The banking industry boomed as foreign aid poured into Afghanistan, with assets expanding by more than 50 percent a year. Kabul Bank’s deposits soared to $1 billion by 2009 after it introduced a new kind of account that gave customers a chance to win a weekly lottery, according to the bank’s annual reports. Farnood amassed property in Dubai and competed in high-stakes poker tournaments in Europe.
The scheme unraveled in 2010, when the central bank learned of the fraud, ordered Farnood and Ferozi to resign and guaranteed the bank’s deposits to stop a run. An investigation by an independent anti-corruption committee commissioned by the Afghan government found that the executives had stolen an amount equivalent to about one-twelfth of the country’s GDP, mainly by giving loans to themselves and their friends that didn’t have to be repaid. One of the alleged beneficiaries was Mahmood Karzai, brother of then-President Hamid Karzai, who wasn’t charged and said he did nothing wrong.
Farnood and Ferozi were sentenced to 15 years in prison, though they were later spotted at restaurants around Kabul. Drago Kos, a member of the anti-corruption committee, said he resigned in protest in November, after Ferozi was introduced as an investor at the official unveiling of a $900 million “Smart City Township” project.
“There were expectations that the new government would do something against corruption, but after one year almost nothing has happened,” Kos said in a telephone interview.
Basir Azizi, a spokesman for Afghanistan’s attorney general, said the culprits are in jail now and the government is making progress collecting the missing money. Ferozi didn’t respond to a Facebook message and lawyers for the two men couldn’t be reached for comment.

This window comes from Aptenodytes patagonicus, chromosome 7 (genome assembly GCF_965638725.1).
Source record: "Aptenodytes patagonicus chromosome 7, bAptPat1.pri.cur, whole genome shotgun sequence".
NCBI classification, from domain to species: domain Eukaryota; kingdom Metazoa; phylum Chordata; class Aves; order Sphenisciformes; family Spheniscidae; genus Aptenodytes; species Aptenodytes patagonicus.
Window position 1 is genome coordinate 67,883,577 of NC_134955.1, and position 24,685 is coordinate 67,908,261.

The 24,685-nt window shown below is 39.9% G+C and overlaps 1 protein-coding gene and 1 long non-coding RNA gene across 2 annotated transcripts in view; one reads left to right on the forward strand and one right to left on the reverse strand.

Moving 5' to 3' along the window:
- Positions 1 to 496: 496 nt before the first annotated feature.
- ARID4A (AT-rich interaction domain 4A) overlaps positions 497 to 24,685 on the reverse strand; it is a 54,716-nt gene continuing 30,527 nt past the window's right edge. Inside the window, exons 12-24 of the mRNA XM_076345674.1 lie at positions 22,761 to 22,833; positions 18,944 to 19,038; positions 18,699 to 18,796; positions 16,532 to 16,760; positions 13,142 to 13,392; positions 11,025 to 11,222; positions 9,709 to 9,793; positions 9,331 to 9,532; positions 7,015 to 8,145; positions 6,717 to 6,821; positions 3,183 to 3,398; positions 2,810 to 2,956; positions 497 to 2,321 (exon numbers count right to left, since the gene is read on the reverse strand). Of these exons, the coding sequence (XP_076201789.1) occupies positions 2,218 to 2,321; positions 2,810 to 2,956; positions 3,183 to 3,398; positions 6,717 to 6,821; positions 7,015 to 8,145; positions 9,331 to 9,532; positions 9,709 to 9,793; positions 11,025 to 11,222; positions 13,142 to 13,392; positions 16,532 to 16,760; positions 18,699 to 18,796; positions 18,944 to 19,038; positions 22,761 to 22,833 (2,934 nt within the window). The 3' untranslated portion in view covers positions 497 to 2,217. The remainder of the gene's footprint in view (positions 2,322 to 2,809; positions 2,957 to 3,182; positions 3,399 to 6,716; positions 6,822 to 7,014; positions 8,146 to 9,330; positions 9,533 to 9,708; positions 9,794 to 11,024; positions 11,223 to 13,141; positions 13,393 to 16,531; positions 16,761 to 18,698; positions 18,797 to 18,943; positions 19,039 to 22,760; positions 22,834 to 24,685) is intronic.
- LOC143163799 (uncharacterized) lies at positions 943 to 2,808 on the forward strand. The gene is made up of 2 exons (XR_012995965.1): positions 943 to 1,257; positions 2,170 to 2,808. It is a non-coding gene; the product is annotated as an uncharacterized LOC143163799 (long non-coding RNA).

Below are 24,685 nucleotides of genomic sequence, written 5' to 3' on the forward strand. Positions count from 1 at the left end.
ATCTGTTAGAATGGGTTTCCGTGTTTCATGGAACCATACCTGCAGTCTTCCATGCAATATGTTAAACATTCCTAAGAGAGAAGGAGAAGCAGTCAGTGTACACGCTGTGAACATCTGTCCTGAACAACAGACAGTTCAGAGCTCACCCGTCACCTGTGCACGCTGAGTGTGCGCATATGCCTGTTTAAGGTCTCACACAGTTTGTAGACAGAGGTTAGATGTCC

The Karzai government said from the start that it wanted to sell the bank. The government took out an ad in the Economist in 2012 and organized an event in the United Arab Emirates, according to Aqa at the Treasury Department. Among those who expressed interest were Ehsan Bayat, who owns Afghanistan’s first mobile-phone network, and Canadian banker Stan Bharti. Neither wants to buy it now, their spokesmen said.
In 2013, the Finance Ministry announced it was accepting a $28.5 million bid from Dubai-based Kru Capital Partners, according to a U.S. report on Afghan reconstruction. Karzai’s cabinet rejected it over the objections of the IMF advisers. Kru didn’t respond to messages seeking comment.
“There are a number of people in the government who are very much against privatizing the bank,” Coats said. “Our assumption is they rejected the sale at that time because they wanted to keep that plum in their hands to play with.”
President Ghani has said the government is committed to privatizing the bank this time. Expressions of interest are due March 7. Bidders must have at least $20 million in cash and no connection to the previous owners. Yama Torabi, another member of the anti-corruption committee, said the ideal buyer would already have operations in a war zone.
“It’s a risky investment in a country like Afghanistan, but it can be profitable,” Torabi said. “There’s a huge potential in Afghanistan’s banking sector.”